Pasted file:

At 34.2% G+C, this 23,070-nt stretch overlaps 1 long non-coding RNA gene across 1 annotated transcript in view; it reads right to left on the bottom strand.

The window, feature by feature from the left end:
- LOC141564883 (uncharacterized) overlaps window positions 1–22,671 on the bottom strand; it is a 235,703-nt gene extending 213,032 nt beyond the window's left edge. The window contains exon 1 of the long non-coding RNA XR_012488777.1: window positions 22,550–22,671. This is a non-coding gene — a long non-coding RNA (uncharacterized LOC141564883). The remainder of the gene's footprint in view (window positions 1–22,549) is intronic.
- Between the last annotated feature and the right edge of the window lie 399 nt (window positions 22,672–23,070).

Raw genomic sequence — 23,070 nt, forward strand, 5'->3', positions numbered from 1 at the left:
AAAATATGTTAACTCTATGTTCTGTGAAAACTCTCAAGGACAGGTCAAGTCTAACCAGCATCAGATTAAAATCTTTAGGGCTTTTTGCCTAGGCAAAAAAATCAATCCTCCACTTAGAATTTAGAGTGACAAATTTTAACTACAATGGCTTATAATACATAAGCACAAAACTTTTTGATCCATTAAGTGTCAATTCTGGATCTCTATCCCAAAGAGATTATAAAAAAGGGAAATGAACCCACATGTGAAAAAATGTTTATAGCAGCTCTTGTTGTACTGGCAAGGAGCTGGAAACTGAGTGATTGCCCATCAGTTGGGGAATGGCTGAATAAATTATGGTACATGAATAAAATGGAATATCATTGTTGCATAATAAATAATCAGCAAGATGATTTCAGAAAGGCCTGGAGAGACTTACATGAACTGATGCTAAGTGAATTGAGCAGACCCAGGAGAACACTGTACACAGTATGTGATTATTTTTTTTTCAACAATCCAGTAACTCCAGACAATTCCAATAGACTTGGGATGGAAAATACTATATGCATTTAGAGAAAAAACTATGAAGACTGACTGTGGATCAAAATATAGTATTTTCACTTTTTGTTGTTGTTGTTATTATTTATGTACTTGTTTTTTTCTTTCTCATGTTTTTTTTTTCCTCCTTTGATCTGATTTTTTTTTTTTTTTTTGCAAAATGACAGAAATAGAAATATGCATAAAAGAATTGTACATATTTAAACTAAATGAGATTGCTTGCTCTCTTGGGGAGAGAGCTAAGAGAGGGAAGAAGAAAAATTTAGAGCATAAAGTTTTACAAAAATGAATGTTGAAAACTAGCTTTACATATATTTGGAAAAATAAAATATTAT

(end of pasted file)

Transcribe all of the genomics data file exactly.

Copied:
At 34.2% G+C, this 23,070-nt stretch overlaps 1 long non-coding RNA gene across 1 annotated transcript in view; it reads right to left on the bottom strand.

The window, feature by feature from the left end:
- LOC141564883 (uncharacterized) overlaps window positions 1–22,671 on the bottom strand; it is a 235,703-nt gene extending 213,032 nt beyond the window's left edge. The window contains exon 1 of the long non-coding RNA XR_012488777.1: window positions 22,550–22,671. This is a non-coding gene — a long non-coding RNA (uncharacterized LOC141564883). The remainder of the gene's footprint in view (window positions 1–22,549) is intronic.
- Between the last annotated feature and the right edge of the window lie 399 nt (window positions 22,672–23,070).

Raw genomic sequence — 23,070 nt, forward strand, 5'->3', positions numbered from 1 at the left:
AAAATATGTTAACTCTATGTTCTGTGAAAACTCTCAAGGACAGGTCAAGTCTAACCAGCATCAGATTAAAATCTTTAGGGCTTTTTGCCTAGGCAAAAAAATCAATCCTCCACTTAGAATTTAGAGTGACAAATTTTAACTACAATGGCTTATAATACATAAGCACAAAACTTTTTGATCCATTAAGTGTCAATTCTGGATCTCTATCCCAAAGAGATTATAAAAAAGGGAAATGAACCCACATGTGAAAAAATGTTTATAGCAGCTCTTGTTGTACTGGCAAGGAGCTGGAAACTGAGTGATTGCCCATCAGTTGGGGAATGGCTGAATAAATTATGGTACATGAATAAAATGGAATATCATTGTTGCATAATAAATAATCAGCAAGATGATTTCAGAAAGGCCTGGAGAGACTTACATGAACTGATGCTAAGTGAATTGAGCAGACCCAGGAGAACACTGTACACAGTATGTGATTATTTTTTTTTCAACAATCCAGTAACTCCAGACAATTCCAATAGACTTGGGATGGAAAATACTATATGCATTTAGAGAAAAAACTATGAAGACTGACTGTGGATCAAAATATAGTATTTTCACTTTTTGTTGTTGTTGTTATTATTTATGTACTTGTTTTTTTCTTTCTCATGTTTTTTTTTTCCTCCTTTGATCTGATTTTTTTTTTTTTTTTTGCAAAATGACAGAAATAGAAATATGCATAAAAGAATTGTACATATTTAAACTAAATGAGATTGCTTGCTCTCTTGGGGAGAGAGCTAAGAGAGGGAAGAAGAAAAATTTAGAGCATAAAGTTTTACAAAAATGAATGTTGAAAACTAGCTTTACATATATTTGGAAAAATAAAATATTAT